from Wiktionary, Creative Commons Attribution/Share-Alike License
- n. An act of deception, fraud, trickery, imposture, or imposition.
- adj. Unsporting or underhand.
- adj. Unfaithful or adulterous.
- v. Present participle of cheat.
from The Century Dictionary and Cyclopedia
- Disposed to cheat or associated with cheating; fraudulent; dishonest: applied to persons.
- False; deceptive; made or fitted to defraud: applied to things.
from WordNet 3.0 Copyright 2006 by Princeton University. All rights reserved.
- adj. not faithful to a spouse or lover
- adj. violating accepted standards or rules
- n. a deception for profit to yourself
Sorry, no etymologies found.
"My reference to the word cheating was an inappropriate term to use," he said.
Mr Evans said: "My reference to the word cheating was an inappropriate term to use," he said.
Mousavi, himself, has written an open letter to the people of Iran, congratulating them for their high and historic turnout and condemning what he calls the cheating, the official manipulation of the results.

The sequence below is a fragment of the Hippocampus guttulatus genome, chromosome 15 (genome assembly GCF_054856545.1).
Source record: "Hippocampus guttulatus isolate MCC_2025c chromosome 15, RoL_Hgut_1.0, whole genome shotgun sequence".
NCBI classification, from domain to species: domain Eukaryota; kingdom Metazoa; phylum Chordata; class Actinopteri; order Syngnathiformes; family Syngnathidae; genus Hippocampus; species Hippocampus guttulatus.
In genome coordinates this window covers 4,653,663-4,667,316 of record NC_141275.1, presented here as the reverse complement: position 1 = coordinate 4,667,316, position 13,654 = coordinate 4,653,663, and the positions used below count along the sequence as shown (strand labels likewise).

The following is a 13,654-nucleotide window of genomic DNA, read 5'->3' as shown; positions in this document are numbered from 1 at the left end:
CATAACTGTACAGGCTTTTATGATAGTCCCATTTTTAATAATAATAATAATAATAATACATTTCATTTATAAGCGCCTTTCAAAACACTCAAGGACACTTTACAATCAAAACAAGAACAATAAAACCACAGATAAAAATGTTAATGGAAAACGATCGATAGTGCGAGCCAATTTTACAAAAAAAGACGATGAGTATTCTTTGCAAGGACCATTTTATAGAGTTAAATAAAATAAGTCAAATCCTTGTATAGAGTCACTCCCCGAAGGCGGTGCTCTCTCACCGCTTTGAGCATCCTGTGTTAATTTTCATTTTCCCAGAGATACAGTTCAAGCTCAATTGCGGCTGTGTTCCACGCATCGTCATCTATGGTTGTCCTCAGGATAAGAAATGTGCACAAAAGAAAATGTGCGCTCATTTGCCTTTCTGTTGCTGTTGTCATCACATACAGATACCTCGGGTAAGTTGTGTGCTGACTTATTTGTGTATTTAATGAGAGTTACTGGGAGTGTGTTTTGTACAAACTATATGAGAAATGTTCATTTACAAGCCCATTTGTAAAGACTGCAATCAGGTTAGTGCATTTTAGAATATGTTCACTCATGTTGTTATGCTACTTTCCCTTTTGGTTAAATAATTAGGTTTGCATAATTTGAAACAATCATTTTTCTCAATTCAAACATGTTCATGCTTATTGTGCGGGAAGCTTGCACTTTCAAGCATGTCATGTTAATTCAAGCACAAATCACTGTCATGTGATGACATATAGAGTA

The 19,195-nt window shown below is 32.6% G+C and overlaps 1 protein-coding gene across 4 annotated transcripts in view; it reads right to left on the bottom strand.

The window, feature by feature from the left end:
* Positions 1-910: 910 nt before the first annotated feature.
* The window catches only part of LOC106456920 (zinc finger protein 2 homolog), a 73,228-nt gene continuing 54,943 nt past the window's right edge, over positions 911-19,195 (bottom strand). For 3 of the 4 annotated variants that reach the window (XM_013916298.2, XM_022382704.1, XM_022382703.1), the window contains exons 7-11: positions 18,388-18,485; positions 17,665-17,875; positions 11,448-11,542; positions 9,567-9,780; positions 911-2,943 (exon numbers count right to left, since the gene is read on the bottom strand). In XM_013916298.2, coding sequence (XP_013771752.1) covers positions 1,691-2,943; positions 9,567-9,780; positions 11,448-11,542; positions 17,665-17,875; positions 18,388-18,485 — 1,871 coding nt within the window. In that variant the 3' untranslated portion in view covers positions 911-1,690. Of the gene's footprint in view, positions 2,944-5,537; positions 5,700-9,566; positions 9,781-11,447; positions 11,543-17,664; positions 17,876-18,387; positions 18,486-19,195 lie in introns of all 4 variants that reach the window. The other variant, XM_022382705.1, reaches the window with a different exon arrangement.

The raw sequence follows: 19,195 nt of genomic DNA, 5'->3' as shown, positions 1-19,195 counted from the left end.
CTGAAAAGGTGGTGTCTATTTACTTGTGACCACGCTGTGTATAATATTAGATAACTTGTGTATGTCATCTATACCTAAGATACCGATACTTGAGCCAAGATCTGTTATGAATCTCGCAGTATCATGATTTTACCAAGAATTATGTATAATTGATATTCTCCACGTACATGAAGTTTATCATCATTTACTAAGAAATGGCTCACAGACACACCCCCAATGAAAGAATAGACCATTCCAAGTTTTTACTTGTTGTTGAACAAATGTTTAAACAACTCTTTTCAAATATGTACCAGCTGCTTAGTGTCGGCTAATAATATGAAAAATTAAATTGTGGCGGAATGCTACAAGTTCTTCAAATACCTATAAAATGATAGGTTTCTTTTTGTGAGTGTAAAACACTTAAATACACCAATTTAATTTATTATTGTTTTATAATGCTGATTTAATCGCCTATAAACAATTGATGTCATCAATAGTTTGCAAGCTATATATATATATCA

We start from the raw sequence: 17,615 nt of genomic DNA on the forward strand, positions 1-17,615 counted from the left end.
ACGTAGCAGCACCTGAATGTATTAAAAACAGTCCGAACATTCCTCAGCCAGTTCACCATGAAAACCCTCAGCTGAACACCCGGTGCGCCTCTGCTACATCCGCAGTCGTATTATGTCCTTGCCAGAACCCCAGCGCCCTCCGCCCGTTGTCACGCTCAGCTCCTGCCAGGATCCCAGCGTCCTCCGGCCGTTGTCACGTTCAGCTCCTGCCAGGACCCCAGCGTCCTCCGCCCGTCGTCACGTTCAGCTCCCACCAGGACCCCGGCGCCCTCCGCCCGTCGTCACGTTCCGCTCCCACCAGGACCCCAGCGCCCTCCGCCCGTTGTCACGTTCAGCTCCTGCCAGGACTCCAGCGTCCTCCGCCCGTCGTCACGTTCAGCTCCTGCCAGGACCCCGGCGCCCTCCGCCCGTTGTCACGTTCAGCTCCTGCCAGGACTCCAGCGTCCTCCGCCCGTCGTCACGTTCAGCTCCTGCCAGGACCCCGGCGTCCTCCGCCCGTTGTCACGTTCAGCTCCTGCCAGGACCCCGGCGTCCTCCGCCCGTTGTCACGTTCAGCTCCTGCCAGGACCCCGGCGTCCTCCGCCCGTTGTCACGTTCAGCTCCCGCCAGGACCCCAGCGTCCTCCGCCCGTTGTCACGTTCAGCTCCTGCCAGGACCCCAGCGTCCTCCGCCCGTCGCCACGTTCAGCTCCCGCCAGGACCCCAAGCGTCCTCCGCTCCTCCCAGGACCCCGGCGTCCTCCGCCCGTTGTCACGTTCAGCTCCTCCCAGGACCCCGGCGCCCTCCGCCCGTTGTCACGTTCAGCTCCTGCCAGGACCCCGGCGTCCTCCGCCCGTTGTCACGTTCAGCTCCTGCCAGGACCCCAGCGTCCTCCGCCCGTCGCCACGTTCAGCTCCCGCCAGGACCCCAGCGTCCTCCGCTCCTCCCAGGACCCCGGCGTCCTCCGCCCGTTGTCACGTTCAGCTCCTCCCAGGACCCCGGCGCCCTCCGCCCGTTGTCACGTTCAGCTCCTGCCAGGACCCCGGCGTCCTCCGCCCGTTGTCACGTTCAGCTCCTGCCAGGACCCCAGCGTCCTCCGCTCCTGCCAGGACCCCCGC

A Democratic senator who blasts the White House for failing to take on what he calls cheating China.
For to himself, to his own thinking, that which we call cheating was not dishonesty.
Under pressure from the right-wing press to call those who fiddle benefits "cheats" literally, there have been tabloid articles demanding to know why he will not use the word "cheating" to describe welfare fraud, Mr Miliband laid into the whole benefit system in a way that would not raise too many eyebrows at a Conservative conference:
"The alleged use of the word 'cheating' appears to have been injudicious, as well as inaccurate; we shall investigate this further."
And if calling a relationship "open" takes the term cheating and turns it into "being free," think swingers then maybe its not such a bad idea after all.
She advised that each couple needed to make a contract identifying what they defined as cheating, and that this contract needed be re-evaluated regularly.
So no, "cheating" is not the answer to the puzzle – it's quite a bit more difficult than that.